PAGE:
From time to time, children are asked to carry out an investigation or solve a complex problem that will require sustained work over a period of time. The problem may have more than one correct answer or have one answer but more than one way to solve the problem. A good problem is accessible to all and allows those with special interest to go further. This allows students to practice problem-solving strategies learned in class and provides opportunities to communicate their thinking.
Grade-level math standards can be referenced for more detail but instruction time focuses on these four critical areas:
Operations and algebraic thinking
Uses the four operations with whole numbers to solve problems
Gains familiarity with factors and multiples
Generates and analyzes patterns
Number and operations in base ten
Generalizes place value understandings for multi-digit whole numbers
Uses place value understandings and properties of operations to perform multi-digit arithmetic
Fluently adds or subtracts multi-digit whole numbers using standard algorithm
Multiplies any whole number up to four digits by any one-digit number and any two two-digit numbers
Finds whole-number quotients and remainders with up to four-digit dividends and one-digit divisors using various strategies
Measurement and data
Solves problems involving measurement and conversion of measurements from a larger unit to a smaller unit
Represents and interprets data
Understands the concept and measurement of angles
Draws and classifies angles
Classifies shapes by attributes of their lines (parallel, perpendicular) and angles
Recognizes line of symmetry in 2-D figures
Over the first eight weeks of school, students examine what makes up a community. They have opportunities to learn about each other and how we all have unique perspectives that help shape our classroom community. Students investigate the benefits and challenges of being in a diverse classroom community, and they learn that we can resolve conflicts in a way that meets our needs and the needs of others.
In Cities for the Future, students inquire into what makes a city, how cities are designed, and how they can be improved to meet the needs of all citizens. Students examine the geography and government of London. They identify what makes London unique, specifically its location, place, region and human-environment interactions. Students learn how government affects people’s lives and the most important rights and responsibilities that people have. They learn about the different services a community provides to its citizens and what citizens can to do play a role in their community. Then, students think about the physical characteristics of cities and how they are designed. They examine issues and generate solutions to improve them (e.g. more livable, enjoyable, safer, healthier, inclusive, and sustainable). They learn that life is easier for some people and harder for others based on who they are and where they live. Students analyze the pros and cons of how cities are designed, work in groups to brainstorm solutions, and create a design model representing a solution.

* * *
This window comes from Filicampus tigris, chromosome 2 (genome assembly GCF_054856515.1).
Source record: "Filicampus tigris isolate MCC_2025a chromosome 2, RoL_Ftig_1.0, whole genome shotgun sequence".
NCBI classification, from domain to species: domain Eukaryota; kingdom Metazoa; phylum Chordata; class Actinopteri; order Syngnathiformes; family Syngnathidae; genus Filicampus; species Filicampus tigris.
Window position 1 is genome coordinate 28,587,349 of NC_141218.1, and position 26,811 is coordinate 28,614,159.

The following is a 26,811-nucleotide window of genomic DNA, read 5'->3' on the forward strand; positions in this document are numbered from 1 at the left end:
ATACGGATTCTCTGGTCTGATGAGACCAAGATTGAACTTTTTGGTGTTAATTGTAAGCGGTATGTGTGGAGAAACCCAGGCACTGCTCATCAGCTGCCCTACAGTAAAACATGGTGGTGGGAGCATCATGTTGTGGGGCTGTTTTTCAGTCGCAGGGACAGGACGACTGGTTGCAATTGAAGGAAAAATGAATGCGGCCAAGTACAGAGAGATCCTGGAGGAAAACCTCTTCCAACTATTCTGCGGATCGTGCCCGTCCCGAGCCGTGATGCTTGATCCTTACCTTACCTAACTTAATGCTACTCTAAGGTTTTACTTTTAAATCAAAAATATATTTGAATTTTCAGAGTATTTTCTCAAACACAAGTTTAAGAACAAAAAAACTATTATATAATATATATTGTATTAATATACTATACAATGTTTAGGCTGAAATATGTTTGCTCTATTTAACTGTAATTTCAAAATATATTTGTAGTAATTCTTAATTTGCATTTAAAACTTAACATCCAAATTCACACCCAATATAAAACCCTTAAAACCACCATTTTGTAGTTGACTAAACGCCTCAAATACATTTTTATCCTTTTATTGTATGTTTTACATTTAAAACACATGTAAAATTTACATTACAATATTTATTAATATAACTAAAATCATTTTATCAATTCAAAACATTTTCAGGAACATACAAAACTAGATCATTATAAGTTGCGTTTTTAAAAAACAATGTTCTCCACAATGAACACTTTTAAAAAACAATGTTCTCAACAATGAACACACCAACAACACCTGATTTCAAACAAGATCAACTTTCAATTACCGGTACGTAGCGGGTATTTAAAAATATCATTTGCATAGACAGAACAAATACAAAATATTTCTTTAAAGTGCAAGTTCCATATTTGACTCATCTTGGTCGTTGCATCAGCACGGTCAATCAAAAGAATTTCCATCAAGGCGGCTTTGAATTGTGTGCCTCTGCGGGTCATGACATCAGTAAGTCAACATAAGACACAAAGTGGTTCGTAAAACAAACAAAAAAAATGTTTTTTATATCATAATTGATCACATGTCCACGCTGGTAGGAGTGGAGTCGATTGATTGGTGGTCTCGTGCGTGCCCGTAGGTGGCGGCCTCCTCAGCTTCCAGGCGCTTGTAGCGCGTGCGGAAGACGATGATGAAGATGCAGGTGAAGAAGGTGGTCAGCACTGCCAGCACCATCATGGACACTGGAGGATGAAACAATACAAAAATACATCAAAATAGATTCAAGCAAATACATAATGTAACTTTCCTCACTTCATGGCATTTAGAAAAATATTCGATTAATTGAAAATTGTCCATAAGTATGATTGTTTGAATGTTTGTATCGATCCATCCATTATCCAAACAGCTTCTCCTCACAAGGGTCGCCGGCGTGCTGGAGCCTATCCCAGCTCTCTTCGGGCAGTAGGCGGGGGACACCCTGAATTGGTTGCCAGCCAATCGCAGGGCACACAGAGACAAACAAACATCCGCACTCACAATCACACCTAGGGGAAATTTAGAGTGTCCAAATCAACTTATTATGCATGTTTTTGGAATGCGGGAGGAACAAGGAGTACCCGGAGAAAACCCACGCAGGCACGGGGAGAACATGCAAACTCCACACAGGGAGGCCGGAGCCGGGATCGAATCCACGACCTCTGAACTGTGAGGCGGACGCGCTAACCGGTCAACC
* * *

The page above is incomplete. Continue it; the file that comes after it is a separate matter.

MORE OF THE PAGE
In the American Revolution, students think about how the events of the past have impacted what life is like today. They learn reasons for settling in America, what life was like for early settlers, the tensions that grew between the colonists and Britain, and events surrounding the American Revolution. Students analyze the causes and effects of the events leading up to the conflict. Students use texts, primary sources, maps, and timelines to gather and synthesize information, and they learn how to prepare and participate in a debate arguing whether the 13 Colonies should stay loyal to the British or fight for independence.
Grade 4 students receive three lessons each eight-day cycle, taught by the lower school science specialist. The pedagogy, materials and lessons are based on the Next Generation Science Standards and center on students creating their understanding from investigations of phenomena. Our science program uses an integrated approach connecting concepts through practices and cross-cutting themes such as patterns, systems, and cause and effect. The Grade 4 curriculum has an emphasis on energy, information transfer, the changing surface of the Earth and life structures and senses. Woven throughout these units are opportunities for inquiry and authentic discovery. Building upon curiosity and a natural tendency towards exploration and experimentation, Grade 4 students begin to devise test situations and plan investigations to prove or disprove their claims.
In the first semester, students make observations and collect quantitative data on the characteristics of energy transfer and research renewable and nonrenewable energy resources. Students apply their understanding in an integrated project generating solutions to making cities more inclusive and sustainable. Following a design process to create a programmable model, students test and revise their build to operate effectively. In the next unit, students investigate the manner in which high tech devices such as computers and cell phones, receive and decode information and convert it through digitized forms.
In the second semester, the students extend their understanding of earth sciences through identifying patterns in the changing surface of the Earth and using data to provide evidence for the effects of weathering. Students generate and compare multiple solutions to reducing the impacts of natural Earth processes on humans. The focus then moves to life sciences where students construct an argument that plants and animals have internal and external structures that function to support growth, survival and reproduction. Through the development of models, students describe ways in which animals receive different types of information through their senses, process the information in their brain, and respond to the information in different ways.